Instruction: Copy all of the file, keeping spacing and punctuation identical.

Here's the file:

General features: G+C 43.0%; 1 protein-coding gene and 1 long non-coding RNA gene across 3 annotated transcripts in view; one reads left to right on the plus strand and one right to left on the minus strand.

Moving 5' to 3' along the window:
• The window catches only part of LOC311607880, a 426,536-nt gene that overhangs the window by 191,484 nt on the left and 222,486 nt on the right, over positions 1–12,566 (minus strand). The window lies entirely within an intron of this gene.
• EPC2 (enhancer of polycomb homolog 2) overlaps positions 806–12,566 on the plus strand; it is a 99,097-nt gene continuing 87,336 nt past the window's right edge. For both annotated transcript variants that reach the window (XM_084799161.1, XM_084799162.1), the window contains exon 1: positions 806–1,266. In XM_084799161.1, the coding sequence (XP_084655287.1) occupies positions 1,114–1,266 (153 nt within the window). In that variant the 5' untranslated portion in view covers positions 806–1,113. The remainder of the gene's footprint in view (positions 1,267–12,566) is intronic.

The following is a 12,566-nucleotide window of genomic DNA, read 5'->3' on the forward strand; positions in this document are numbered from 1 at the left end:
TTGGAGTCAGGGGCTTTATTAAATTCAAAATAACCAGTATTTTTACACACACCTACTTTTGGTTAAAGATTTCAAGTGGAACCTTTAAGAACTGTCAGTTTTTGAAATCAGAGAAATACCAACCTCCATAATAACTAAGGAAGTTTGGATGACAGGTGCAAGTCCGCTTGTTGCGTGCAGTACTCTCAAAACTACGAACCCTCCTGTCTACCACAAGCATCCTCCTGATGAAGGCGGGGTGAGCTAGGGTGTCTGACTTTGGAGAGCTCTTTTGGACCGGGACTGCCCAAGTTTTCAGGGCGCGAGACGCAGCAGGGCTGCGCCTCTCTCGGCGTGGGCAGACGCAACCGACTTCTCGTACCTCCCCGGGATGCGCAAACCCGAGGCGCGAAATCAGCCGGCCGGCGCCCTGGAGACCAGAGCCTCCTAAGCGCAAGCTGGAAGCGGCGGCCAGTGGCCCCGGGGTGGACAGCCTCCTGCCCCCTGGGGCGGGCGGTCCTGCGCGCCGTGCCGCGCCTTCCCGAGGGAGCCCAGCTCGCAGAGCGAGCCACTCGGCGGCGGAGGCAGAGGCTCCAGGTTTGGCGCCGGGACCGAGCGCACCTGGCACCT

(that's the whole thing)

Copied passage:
General features: G+C 43.0%; 1 protein-coding gene and 1 long non-coding RNA gene across 3 annotated transcripts in view; one reads left to right on the plus strand and one right to left on the minus strand.

Moving 5' to 3' along the window:
• The window catches only part of LOC311607880, a 426,536-nt gene that overhangs the window by 191,484 nt on the left and 222,486 nt on the right, over positions 1–12,566 (minus strand). The window lies entirely within an intron of this gene.
• EPC2 (enhancer of polycomb homolog 2) overlaps positions 806–12,566 on the plus strand; it is a 99,097-nt gene continuing 87,336 nt past the window's right edge. For both annotated transcript variants that reach the window (XM_084799161.1, XM_084799162.1), the window contains exon 1: positions 806–1,266. In XM_084799161.1, the coding sequence (XP_084655287.1) occupies positions 1,114–1,266 (153 nt within the window). In that variant the 5' untranslated portion in view covers positions 806–1,113. The remainder of the gene's footprint in view (positions 1,267–12,566) is intronic.

The following is a 12,566-nucleotide window of genomic DNA, read 5'->3' on the forward strand; positions in this document are numbered from 1 at the left end:
TTGGAGTCAGGGGCTTTATTAAATTCAAAATAACCAGTATTTTTACACACACCTACTTTTGGTTAAAGATTTCAAGTGGAACCTTTAAGAACTGTCAGTTTTTGAAATCAGAGAAATACCAACCTCCATAATAACTAAGGAAGTTTGGATGACAGGTGCAAGTCCGCTTGTTGCGTGCAGTACTCTCAAAACTACGAACCCTCCTGTCTACCACAAGCATCCTCCTGATGAAGGCGGGGTGAGCTAGGGTGTCTGACTTTGGAGAGCTCTTTTGGACCGGGACTGCCCAAGTTTTCAGGGCGCGAGACGCAGCAGGGCTGCGCCTCTCTCGGCGTGGGCAGACGCAACCGACTTCTCGTACCTCCCCGGGATGCGCAAACCCGAGGCGCGAAATCAGCCGGCCGGCGCCCTGGAGACCAGAGCCTCCTAAGCGCAAGCTGGAAGCGGCGGCCAGTGGCCCCGGGGTGGACAGCCTCCTGCCCCCTGGGGCGGGCGGTCCTGCGCGCCGTGCCGCGCCTTCCCGAGGGAGCCCAGCTCGCAGAGCGAGCCACTCGGCGGCGGAGGCAGAGGCTCCAGGTTTGGCGCCGGGACCGAGCGCACCTGGCACCT